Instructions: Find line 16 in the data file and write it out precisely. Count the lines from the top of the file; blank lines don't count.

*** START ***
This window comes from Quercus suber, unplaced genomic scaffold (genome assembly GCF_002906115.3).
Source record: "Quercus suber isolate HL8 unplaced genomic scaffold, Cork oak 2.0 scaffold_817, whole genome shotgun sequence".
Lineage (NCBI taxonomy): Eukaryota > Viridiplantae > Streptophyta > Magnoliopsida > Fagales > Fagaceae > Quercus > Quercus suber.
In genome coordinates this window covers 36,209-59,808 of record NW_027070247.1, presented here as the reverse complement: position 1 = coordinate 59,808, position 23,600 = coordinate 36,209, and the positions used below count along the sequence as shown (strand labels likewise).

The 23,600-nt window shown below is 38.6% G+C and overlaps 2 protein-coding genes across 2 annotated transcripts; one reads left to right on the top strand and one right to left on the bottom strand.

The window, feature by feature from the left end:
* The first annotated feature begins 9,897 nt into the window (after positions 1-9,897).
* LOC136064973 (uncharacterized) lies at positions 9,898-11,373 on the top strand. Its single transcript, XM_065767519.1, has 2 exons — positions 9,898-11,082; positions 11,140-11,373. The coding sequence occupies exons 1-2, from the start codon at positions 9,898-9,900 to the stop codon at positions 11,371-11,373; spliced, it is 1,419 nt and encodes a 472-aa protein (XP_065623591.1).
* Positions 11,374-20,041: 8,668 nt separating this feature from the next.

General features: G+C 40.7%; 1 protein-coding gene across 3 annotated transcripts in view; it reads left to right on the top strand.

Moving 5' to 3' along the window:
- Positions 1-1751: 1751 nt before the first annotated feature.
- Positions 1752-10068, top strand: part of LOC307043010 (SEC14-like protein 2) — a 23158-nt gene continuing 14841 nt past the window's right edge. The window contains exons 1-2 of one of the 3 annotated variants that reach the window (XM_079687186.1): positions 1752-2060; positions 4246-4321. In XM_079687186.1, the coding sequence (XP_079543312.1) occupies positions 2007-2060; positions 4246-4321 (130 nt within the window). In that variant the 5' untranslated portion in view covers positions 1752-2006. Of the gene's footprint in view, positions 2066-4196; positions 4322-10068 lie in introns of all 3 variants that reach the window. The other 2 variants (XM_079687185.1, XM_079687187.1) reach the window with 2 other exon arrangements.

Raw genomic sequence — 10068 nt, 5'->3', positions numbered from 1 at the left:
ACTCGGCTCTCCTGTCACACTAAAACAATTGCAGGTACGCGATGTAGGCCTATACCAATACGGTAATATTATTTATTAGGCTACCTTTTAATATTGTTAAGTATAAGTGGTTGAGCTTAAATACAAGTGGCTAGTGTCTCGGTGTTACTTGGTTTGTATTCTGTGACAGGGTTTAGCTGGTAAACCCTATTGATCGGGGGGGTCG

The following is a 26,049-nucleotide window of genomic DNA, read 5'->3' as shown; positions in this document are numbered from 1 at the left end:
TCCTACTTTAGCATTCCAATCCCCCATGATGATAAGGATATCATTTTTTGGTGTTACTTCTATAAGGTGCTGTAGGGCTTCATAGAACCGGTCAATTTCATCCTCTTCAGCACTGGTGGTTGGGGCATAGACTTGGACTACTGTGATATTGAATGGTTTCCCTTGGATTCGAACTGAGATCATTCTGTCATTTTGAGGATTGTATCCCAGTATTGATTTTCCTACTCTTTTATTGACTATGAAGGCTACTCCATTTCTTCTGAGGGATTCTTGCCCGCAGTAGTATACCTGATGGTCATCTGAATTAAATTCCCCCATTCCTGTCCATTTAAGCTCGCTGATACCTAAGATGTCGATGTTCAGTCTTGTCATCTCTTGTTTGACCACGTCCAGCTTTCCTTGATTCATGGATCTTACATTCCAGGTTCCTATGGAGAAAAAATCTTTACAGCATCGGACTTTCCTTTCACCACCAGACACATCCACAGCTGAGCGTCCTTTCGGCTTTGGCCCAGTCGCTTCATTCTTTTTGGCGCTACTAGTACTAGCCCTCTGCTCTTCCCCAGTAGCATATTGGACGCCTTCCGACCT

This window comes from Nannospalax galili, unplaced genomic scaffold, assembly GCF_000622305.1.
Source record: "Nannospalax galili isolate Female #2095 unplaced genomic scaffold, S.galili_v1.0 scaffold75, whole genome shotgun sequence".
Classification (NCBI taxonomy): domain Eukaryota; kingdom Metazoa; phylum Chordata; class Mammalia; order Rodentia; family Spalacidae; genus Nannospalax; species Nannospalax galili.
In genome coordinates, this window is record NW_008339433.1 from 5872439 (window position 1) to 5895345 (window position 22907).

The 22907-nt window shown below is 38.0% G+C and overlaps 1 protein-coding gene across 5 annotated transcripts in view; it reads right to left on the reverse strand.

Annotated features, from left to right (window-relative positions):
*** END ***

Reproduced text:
The following is a 26,049-nucleotide window of genomic DNA, read 5'->3' as shown; positions in this document are numbered from 1 at the left end: